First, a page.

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Friday, November 9, 2012

“Alexander's Tomb: The Two-Thousand Year Obsession to Find the Lost Conqueror”, by Nicholas J. Saunders


320 pages, Basic Books, ISBN-13: 978-0465072026
 
Saunders does a good job in laying out the facts in the mystery of what became of one of the Holy Grails of Archeology, the search for the Tomb of Alexander the Great. He gives us a brief history of the life and death of Alexander and how his General Ptolemy used possession of his body to legitimize his claim to the throne of the Pharaohs of Egypt. He gives us a glimpse of how the building of the Tomb by Ptolemy and his descendants built the Conqueror's namesake city Alexandria into one of the marvels of the ancient world. People traveled from all points of the Hellenic then Roman World to view the Tomb. The location of the tomb was lost during the dark ages. Saunders postulates several possible scenarios for what became of the grave. He also records several incidents over the years involving people obsessed with its discovery.
 
The first couple of chapters of this book briefly present the highlights of Alexander's life, accomplishments and ultimately his death. The remainder is about Alexander's corpse, mummy and tombs (he had more than one) and what has and may have happened to them throughout the ages. The story is quite fascinating and full of uncertainty, speculation, false leads and wishful thinking; this is mainly due to the lack of ancient documents that clearly describe what happened to Alexander's body and his "final" resting place during the course of time. The writing style is quite engaging, clear and authoritative. However, for some, the many ancient names and places that are mentioned in the earlier parts of the book can be a bit confusing. Fortunately, the author has included glossaries at the end that the reader may refer to as needed. This intriguing book will likely be of most interest to history and archaeology buffs.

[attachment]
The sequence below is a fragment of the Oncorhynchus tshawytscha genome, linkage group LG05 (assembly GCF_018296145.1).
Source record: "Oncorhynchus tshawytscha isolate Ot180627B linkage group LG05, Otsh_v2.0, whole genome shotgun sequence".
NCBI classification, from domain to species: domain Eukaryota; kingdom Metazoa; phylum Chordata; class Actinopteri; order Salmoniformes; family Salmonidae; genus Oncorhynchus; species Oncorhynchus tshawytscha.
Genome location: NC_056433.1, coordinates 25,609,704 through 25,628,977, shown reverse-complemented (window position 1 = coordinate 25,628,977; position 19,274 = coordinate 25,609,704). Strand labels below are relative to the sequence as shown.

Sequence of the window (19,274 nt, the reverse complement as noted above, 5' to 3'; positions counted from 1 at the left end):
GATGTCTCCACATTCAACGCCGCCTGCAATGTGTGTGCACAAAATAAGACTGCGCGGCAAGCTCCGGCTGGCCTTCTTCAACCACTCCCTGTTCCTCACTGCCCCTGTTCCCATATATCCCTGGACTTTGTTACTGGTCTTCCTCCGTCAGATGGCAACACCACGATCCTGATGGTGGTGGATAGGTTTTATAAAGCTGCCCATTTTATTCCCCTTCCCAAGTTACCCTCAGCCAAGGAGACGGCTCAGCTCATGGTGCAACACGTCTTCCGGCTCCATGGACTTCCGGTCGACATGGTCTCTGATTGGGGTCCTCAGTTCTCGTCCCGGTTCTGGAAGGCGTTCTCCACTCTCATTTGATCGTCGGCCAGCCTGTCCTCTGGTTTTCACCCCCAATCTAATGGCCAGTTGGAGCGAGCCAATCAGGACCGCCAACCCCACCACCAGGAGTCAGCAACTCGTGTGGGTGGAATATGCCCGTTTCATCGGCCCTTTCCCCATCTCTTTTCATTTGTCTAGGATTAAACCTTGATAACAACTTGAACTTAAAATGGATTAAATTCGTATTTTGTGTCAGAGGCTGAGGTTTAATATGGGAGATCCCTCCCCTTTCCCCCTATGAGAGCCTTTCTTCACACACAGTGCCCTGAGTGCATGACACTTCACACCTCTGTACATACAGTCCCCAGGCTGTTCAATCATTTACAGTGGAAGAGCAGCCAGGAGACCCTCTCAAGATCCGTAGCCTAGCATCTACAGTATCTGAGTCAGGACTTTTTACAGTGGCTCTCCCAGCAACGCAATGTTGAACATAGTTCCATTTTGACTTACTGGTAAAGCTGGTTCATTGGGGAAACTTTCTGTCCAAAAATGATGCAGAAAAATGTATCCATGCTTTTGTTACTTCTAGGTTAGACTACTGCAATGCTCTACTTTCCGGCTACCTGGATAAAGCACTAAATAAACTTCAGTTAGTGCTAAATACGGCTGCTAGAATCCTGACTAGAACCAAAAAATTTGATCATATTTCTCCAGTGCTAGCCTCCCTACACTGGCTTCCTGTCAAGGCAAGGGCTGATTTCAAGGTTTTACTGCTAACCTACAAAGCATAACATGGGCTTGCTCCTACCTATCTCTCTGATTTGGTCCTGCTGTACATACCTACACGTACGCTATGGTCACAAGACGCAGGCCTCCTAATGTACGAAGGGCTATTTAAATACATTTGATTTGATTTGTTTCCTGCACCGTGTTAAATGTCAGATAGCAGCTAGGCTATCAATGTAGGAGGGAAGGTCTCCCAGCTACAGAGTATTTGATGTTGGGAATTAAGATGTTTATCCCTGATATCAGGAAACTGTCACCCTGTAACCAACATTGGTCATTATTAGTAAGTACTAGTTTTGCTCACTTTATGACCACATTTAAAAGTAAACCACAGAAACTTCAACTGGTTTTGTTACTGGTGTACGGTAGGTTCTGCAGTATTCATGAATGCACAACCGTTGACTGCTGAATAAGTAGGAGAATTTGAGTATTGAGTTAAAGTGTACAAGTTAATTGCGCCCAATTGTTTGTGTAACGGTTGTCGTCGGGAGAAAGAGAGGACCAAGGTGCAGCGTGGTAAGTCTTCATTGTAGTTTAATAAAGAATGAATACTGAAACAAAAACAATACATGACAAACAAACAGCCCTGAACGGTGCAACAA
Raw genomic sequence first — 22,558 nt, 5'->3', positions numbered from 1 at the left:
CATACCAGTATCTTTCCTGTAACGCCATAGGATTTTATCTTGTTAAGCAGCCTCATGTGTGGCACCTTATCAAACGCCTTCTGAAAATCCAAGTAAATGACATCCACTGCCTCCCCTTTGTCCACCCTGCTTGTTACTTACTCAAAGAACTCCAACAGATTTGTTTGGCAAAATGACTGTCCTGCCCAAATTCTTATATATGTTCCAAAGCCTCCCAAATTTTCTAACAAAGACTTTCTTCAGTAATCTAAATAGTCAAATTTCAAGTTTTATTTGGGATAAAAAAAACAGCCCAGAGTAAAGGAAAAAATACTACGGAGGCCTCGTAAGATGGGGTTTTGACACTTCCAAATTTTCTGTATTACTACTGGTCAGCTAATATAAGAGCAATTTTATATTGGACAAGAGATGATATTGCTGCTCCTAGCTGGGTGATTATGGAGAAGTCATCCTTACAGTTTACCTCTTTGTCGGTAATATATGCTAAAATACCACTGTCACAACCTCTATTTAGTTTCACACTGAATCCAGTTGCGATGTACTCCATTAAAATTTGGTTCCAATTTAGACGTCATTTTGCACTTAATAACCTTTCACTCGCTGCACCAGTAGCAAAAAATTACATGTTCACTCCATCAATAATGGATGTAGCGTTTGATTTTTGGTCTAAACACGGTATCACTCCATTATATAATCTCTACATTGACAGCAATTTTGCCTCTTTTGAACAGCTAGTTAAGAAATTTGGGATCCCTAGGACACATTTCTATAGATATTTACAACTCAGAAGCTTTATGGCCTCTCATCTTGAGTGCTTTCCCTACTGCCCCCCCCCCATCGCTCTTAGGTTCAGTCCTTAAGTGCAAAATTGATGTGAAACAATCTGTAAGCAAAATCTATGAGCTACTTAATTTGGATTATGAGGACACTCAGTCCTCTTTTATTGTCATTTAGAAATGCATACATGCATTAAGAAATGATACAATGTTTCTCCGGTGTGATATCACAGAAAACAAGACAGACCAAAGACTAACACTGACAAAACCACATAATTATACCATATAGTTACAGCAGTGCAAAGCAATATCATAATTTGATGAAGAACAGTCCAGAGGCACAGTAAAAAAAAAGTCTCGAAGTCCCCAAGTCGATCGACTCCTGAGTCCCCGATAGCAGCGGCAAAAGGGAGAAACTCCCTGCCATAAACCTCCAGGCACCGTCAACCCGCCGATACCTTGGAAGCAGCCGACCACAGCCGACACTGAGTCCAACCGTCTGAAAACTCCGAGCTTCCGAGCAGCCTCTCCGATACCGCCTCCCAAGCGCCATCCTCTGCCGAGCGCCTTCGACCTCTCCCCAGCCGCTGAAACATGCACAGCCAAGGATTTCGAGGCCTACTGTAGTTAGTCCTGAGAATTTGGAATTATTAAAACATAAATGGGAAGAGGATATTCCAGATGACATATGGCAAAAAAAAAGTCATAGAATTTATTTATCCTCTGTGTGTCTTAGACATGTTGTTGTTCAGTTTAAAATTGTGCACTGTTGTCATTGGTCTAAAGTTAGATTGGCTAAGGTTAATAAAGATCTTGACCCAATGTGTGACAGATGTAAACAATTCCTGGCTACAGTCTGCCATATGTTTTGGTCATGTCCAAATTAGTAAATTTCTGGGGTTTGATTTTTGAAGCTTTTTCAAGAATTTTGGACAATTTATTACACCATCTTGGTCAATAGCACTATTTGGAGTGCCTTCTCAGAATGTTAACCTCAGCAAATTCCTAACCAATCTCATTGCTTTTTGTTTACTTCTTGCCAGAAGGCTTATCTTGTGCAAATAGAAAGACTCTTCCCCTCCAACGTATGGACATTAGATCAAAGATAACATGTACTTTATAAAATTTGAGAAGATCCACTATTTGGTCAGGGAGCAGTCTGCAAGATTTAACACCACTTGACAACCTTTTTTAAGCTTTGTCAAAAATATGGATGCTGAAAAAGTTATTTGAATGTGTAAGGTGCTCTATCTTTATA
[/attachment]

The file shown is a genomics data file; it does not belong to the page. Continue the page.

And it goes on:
Entertaining book, no doubt. How the remains of Alexander, his mummy and the place where it lied trough centuries until it disappeared of common knowledge and historic testimonies, are and were very alive through old and current politics, but also how the obsession to find his body still pervades the mind of scholars and laymen, all of that is certainly a tale worthy of a book and this one fulfill the task very well. Saunders delivers the merchandise. We see a parade of scholars, amateurs, crazy or deranged people of all description, fake histories, rumors and archaeological discoveries trying to say the last word, but we also see the politics of his age, all kind of kings messing around this famous corpse, making use of it to legitimate patched kingdoms with an artful mixing of myth and legend. A worthy reading and at last the thought that the aura of Alexander's tomb will vanish (as happened with the Titanic) the very same day it is discovered. A tomb of famous people only lives in imagination if far from museum life.


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